The Economy: Small Problems Can Become Big Ones (Part 1)
My travels took me to Spokane, WA, to address my twelfth Executive Producer Roundtable sponsored by Northwest Farm Credit Services. My good friend, Dr. Ed Seifried, was a highlight for the producers by giving them a glimpse of the economy. The following are a few key points from his address:
The rise of energy prices and interest rates in tandem has resulted in a recession every time since 1971.
The worldwide economic growth is being held hostage by potential energy supply and terrorist disruptions.
Ben Bernanke is an inflation hawk in favor of inflation targeting. His critics say he’ll pursue price stability at the expense of employment and economic growth. As an academic, he is cited as being a possible theorist.
Inflation targeting strategies attempt to keep the Consumer Price Index (CPI) between 1.5 and 2.5 percent. Critics argue the inflation target ignores housing and equity prices. Core inflation was 2.3 percent for 2004. Add housing prices and the CPI would be 4.9 percent.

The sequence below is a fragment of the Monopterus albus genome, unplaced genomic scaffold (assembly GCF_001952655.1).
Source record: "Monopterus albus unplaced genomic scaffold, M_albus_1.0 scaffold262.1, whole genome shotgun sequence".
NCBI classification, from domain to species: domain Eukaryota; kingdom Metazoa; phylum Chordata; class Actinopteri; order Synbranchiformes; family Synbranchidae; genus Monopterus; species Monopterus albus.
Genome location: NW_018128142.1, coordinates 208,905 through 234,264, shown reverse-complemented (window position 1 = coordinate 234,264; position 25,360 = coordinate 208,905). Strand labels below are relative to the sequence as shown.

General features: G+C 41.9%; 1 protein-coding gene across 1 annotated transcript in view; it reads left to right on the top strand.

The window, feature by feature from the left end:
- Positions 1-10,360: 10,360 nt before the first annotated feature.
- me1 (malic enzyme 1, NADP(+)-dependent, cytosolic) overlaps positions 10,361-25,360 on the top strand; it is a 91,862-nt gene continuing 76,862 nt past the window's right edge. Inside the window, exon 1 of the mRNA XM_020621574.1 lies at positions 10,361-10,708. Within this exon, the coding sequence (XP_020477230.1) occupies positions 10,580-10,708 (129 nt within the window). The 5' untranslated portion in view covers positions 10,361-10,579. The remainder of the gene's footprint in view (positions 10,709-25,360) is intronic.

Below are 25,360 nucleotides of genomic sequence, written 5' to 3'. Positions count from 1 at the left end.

The rise in oil price slows GDP. As oil prices increase it enriches foreign economies so they can fund our deficit
Since 1984, GDP volatility in the U.S. is down by 60 percent. Why? Better monetary policy. The lower the inflation, the more favorable the environment. Better inventory management control has led to production price reduction, also.
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Editors' note: Dave Kohl, The Corn and Soybean Digest Trends Editor, is an ag economist specializing in business management and ag finance. He recently retired from Virginia Tech, but continues to conduct applied research and travel extensively in the U.S. and Canada, teaching ag and banking seminars and speaking to producer and agribusiness groups.
To see Dave Kohl's previous road warrior adventures type Dave Kohl in the Search blank at the top of the page.
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